Not long ago, at dinner in my community in Rome, which houses Jesuits from maybe 30 different countries, one of my brothers from Columbia was talking with one of my brothers from Poland about the different things people eat around the world, and he mentioned hearing that in parts of Asia people eat dog meat. And another of my brothers from the Philippines, who is normally very quiet, looked up from his plate and said, “Oh, yes, very good,” and then he went on with his meal.
There is no more diverse an organization in the world than the Catholic Church. Not only do Catholics come from different countries and races and language groups, but the Church includes saints of different historical periods, the great cloud of witnesses mentioned by the letter to the Hebrews last week. The martyrs of first century Rome, of seventeenth century Japan, of 20th century Spain and Mexico, and, in our still-young century, of Turkey, Pakistan, Kenya, Nigeria, France and elsewhere could not have been more different culturally or socially, yet they all shared a belief in Catholicism so strong they were willing to die for it. People have indeed come, as the Lord says, from the east and from the west, from the north and from the south to the table in the kingdom of God, around which we gather this morning.
I paid a visit to chilly Mount Rushmore on my last trip to South Dakota and was stuck by the way the sunlight hit Washington’s face, casting it half in light and half in shadow. It occurred me how little I knew of our first president, whose birthday–with characteristic American efficiency–we combine with Lincoln’s to produce a three-day weekend.
To remedy my lack of knowledge–and perhaps because Americana takes on added interest when you live abroad–I read a biography of our first president.1 And it stuck me just how fortunate those thirteen colonies were to have a man like George Washington as their leader.
Today’s readings are not for the conflict-averse. Today’s world is not for the conflict-averse, either. Within our communities and families, we experience conflict over vaccines and politics. Irresponsible political and media actors seem intent on increasing racial conflict. In the Ukraine, armed conflict threatens. But, as even the Bible demonstrates, the world has never been a conflict-free zone.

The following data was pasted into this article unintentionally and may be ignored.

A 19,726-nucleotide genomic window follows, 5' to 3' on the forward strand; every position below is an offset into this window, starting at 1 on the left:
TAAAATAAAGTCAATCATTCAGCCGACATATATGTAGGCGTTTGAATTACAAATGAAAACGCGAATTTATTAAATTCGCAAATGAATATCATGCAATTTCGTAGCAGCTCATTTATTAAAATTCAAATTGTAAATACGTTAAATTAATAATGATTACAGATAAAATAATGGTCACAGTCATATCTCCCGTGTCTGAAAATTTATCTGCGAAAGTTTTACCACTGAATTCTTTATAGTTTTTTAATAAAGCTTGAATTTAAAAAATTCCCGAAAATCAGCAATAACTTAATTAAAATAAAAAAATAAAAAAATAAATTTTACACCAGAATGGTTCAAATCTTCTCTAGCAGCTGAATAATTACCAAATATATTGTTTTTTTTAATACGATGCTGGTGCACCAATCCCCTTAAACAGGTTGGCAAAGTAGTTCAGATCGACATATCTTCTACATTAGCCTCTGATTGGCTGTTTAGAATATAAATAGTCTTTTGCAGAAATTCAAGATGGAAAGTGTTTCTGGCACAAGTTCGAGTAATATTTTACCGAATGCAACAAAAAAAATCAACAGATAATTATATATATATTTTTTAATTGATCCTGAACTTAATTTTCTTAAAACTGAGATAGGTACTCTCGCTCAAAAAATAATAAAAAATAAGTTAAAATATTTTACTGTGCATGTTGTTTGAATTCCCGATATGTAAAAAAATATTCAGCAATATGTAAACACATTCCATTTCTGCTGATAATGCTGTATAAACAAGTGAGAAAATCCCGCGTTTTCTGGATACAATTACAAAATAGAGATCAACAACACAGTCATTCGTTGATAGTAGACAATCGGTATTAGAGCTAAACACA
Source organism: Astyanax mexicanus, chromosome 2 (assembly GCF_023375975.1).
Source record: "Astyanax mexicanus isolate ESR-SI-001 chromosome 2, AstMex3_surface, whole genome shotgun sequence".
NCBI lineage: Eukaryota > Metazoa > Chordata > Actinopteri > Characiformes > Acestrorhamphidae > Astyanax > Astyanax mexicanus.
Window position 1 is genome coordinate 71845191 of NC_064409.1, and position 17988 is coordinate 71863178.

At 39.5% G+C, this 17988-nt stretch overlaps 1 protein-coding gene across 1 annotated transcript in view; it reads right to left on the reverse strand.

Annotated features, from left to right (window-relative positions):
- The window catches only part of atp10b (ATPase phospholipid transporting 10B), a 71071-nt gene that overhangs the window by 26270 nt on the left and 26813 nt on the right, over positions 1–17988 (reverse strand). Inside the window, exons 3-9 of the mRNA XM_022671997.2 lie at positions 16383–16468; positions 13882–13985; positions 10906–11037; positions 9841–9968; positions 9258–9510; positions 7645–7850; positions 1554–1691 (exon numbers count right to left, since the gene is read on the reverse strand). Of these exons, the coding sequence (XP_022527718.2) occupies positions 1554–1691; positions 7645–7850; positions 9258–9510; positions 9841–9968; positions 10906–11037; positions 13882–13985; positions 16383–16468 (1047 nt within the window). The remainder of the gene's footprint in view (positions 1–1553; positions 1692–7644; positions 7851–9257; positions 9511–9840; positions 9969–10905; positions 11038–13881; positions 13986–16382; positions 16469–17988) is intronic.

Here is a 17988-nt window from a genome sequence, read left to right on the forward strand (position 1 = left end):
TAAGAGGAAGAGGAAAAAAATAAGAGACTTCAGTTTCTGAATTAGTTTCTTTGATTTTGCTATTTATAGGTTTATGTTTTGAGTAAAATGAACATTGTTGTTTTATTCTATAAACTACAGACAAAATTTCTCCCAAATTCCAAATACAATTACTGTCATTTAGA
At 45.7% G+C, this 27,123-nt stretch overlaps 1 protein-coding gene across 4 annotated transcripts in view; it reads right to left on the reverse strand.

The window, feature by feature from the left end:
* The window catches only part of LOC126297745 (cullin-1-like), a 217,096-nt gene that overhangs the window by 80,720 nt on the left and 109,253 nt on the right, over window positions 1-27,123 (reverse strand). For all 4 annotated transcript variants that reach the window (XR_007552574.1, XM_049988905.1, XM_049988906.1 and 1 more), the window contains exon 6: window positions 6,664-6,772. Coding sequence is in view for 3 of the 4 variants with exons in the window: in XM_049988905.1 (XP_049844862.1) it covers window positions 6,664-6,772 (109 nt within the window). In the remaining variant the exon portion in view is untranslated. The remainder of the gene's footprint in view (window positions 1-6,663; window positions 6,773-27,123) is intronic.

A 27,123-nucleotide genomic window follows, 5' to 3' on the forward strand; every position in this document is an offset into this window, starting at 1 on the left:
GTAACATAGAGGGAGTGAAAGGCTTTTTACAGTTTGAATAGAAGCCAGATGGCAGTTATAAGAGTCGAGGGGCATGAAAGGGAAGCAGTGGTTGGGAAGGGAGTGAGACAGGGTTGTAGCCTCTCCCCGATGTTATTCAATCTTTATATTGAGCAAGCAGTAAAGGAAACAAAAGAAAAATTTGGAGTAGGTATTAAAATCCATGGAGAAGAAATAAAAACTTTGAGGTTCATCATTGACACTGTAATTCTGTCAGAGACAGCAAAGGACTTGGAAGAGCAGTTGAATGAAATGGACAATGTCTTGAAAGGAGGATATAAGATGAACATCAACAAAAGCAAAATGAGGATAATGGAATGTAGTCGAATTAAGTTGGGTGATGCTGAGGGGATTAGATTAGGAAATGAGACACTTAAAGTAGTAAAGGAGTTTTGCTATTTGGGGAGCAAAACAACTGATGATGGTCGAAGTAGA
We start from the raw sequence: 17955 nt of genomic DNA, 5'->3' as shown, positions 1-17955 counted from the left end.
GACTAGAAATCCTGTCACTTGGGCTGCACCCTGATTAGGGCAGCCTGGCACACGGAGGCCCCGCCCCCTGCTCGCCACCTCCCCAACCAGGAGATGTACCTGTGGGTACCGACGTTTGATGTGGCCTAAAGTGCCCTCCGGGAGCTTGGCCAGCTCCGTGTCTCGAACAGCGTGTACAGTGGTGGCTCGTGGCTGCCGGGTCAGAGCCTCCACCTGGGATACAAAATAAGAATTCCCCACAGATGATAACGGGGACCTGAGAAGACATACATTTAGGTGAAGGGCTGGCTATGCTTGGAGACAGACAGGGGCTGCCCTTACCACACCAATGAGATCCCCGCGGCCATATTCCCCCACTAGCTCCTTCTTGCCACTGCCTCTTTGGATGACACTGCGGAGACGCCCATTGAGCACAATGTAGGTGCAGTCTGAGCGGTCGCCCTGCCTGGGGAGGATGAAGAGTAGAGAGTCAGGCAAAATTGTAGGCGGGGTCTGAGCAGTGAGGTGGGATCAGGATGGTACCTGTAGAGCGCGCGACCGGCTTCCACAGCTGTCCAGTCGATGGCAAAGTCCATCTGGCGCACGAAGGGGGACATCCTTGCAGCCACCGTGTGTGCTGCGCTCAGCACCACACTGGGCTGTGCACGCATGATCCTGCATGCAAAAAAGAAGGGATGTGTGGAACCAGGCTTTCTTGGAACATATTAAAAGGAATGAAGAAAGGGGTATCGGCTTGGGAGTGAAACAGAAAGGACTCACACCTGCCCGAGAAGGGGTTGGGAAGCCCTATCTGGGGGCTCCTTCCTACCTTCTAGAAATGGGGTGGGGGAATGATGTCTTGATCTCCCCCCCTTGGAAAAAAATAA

Conflict is a part of the human reality Jesus entered into. Conflict is not always bad, either. Political conflicts between big states and small states produced the checks-and-balances of the American Constitution. Theological conflict has led to doctrines that give us deeper insight into the nature of God. We wouldn’t have a Creed if there hadn’t first been disagreements about the Trinity. The fact that sometimes we disagree doesn’t make us bad Christians.
In today’s second reading, St. Paul warns us of autoimmune disease. An autoimmune disease, as you may know, is when the body attacks itself, one of its own parts. It’s a self-destructive disease. Last week we heard Paul tell the Corinthians, who had been squabbling over who had the better gifts, that all these different gifts come from one Spirit. One Spirit, many gifts.
Today Paul continues the same theme with the analogy of the body. The Church is like a body, with different parts—eyes and ears and limbs and so on—and if jealousy between these parts enters in and the eye stops seeing because it wants to hear, and the legs stop walking because they want to see, and the lungs stop breathing because they want to walk, then pretty soon instead of a body you have a corpse. It is one of the most important metaphors in the Bible, and this morning I’d like to focus on two implications of this metaphor. The first is that bodies share common goods. And the second is that the Body of Christ is meant to be alive.